Talks fail to budge Israel on pullback Clinton, Netanyahu in late night session

January 21, 1998|By Mark Matthews and Carl M. Cannon | Mark Matthews and Carl M. Cannon,SUN NATIONAL STAFF

WASHINGTON -- President Clinton proposed his own ideas to Prime Minister Benjamin Netanyahu of Israel yesterday for ways to break a deadlock in Middle East peacemaking, but he failed to secure a commitment on the key issue of an Israeli pullback from the West Bank.

With both leaders trying to put aside the friction evident between them in recent months, Netanyahu spent most of the day closeted with the president and other top U.S. officials. After a 90-minute meeting yesterday, the Israeli leader returned to the White House last night for a second 90-minute session with Clinton and a few top aides that broke up just before midnight.

A senior administration official said early this morning that the president had laid out for the prime minister what the United States believed would be needed to put the peace process back on track. But the two men failed to agree on any plan that might bridge the gap that has stalled negotiations between Israel and the Palestinians for a year, the official said.

"This gap has existed for now a year," the administration official said. "It's not going to be closed in a night."

The meetings with Netanyahu yesterday were the first of a pair of sessions intended to revive the peace process and end a prolonged crisis that threatens the stability of the Middle East. Clinton plans to meet with Yasser Arafat, the Palestinian leader, tomorrow.

Based on the account of last night's meeting, though, it appears that Clinton will be unable to present the Palestinians with a proposal they can accept.

The official who briefed reporters at the White House said that after a year of intensive diplomacy by the president and his top advisers, "we have a pretty good idea of what it will take" to advance the negotiations. But, this official said, the president could not reach "closure" with the prime minister on a number of issues.

In his meetings with Netanyahu, Clinton tried to reconcile Israel's demands for an end to Arab violence with Palestinians' insistence on a sizable and rapid Israeli withdrawal from the occupied West Bank. A key sticking point is that Netanyahu has refused to agree to a specific percentage of land that Israel will give up before its security concerns are addressed.

"I think we can succeed," Clinton told reporters. "I think what we ought to talk about is what both sides can do now to get the peace process moving again."

For his part, Netanyahu said: "It was a serious effort at finding common ground. What we have talked about is an attempt to achieve an overall package that, in addition to the specific steps, would be a package of goodwill.

"The goodwill is there, the pieces are there. We're trying to put them together."

In an interview with Fox News last night, Netanyahu said he and the president and the secretary of state were discussing a "fair deal" in which, "as the Palestinians comply with their promises, Israel withdraws from territory that is not vital for its defenses."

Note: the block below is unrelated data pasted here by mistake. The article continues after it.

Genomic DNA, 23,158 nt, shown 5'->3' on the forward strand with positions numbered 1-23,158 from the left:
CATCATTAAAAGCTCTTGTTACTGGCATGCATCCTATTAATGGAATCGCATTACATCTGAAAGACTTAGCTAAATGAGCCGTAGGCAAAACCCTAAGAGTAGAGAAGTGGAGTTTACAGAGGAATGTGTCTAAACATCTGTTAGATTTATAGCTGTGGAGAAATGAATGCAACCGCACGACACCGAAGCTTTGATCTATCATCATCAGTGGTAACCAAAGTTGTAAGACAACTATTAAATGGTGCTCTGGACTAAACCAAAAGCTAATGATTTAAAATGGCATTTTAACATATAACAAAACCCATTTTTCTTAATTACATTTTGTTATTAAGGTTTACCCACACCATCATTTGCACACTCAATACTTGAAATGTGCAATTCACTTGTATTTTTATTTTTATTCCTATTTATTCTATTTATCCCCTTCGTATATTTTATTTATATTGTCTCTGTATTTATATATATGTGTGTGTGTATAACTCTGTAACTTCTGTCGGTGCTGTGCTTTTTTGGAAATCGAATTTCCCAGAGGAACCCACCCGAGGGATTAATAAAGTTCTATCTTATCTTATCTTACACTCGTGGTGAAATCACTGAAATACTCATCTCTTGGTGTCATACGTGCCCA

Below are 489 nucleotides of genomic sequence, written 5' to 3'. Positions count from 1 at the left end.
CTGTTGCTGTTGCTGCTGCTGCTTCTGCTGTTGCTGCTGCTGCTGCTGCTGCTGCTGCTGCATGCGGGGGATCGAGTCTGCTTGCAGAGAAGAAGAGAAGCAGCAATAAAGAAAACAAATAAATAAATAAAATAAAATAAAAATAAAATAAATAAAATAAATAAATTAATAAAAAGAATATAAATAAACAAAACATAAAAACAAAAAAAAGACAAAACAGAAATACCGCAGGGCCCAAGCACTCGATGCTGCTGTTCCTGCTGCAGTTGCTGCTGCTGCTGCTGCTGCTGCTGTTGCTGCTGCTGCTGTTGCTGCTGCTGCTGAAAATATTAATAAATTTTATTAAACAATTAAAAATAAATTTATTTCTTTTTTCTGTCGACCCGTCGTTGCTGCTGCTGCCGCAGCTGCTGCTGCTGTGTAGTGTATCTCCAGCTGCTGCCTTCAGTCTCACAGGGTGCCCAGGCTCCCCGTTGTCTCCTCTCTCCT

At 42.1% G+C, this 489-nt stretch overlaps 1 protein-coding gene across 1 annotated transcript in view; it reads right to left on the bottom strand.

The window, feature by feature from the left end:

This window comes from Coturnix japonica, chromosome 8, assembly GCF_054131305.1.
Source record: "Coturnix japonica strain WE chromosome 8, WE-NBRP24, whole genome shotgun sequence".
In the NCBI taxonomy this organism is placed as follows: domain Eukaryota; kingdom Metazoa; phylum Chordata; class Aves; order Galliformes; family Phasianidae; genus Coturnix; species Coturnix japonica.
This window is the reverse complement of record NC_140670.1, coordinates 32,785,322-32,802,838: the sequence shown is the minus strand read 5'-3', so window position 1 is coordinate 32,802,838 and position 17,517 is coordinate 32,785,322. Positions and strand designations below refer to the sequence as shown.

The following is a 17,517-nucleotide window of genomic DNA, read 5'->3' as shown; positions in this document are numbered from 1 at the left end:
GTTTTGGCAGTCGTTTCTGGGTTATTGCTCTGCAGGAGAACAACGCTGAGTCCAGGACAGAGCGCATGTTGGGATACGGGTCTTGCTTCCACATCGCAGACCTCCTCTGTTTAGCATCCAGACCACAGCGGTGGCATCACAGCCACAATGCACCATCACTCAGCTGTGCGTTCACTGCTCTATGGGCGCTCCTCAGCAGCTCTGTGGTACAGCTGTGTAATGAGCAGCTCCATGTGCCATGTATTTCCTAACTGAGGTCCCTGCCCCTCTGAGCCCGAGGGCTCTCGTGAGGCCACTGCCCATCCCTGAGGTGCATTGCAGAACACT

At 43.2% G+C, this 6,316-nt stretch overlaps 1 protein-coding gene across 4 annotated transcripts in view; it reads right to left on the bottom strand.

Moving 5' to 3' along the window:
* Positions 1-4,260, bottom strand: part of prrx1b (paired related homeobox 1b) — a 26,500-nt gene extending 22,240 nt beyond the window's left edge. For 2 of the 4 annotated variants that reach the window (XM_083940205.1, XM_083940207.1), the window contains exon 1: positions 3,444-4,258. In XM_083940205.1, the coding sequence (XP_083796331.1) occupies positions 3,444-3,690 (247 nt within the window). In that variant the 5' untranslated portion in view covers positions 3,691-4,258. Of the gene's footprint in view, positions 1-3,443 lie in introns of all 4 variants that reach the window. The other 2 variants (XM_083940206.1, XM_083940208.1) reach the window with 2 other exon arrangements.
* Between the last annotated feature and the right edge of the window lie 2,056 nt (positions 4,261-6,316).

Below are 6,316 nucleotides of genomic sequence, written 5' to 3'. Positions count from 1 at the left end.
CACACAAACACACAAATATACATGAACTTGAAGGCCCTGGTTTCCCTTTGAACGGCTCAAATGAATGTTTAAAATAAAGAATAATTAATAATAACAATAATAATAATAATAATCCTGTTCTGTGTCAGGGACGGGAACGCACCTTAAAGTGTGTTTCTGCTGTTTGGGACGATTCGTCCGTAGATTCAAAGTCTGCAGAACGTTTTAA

Briefing reporters, Secretary of State Madeleine K. Albright said: "The president laid out some of his ideas in an attempt to bridge the gaps which still exist. What you see now is a work in progress. We are discussing the prime minister's reactions to the president's ideas and doing serious work."

Netanyahu spoke of a possible "package" that would link further withdrawal from the West Bank, as required by the Oslo agreements and demanded by the United States, with Palestinian co-operation on security for Israelis.

The Israeli leader has stressed, in particular, the need for the governing body of the Palestine Liberation Organization to repeal parts of the PLO covenant that call for the destruction of Israel.

"We discussed redeployment," Netanyahu told reporters. "I explained our security concerns but, equally, our willingness to make that redeployment subject to our security concerns and, of course, seeing that measure of Palestinian compliance which has been lacking so far."

Necessary ingredients

Officials refused to spell out Clinton's "ideas," which were mentioned by Albright. But these ideas were presumed to include a formulation of what U.S. officials believe are the necessary ingredients of any progress between Israel and the Palestinians: A "significant" and "credible" Israeli troop withdrawal from the West Bank that would leave the Palestinians not only with more territory but with contiguous pieces of land that could eventually constitute a state.

Palestinian compliance with pledges to crack down on terrorism.

A "timeout" on any moves that alarm the other side, particularly the construction of Jewish settlements on land claimed by Palestinians.

Acceleration of negotiations on the most serious issues separating Israelis and Palestinians: the question of Palestinian statehood, borders and the ultimate status of Jerusalem.

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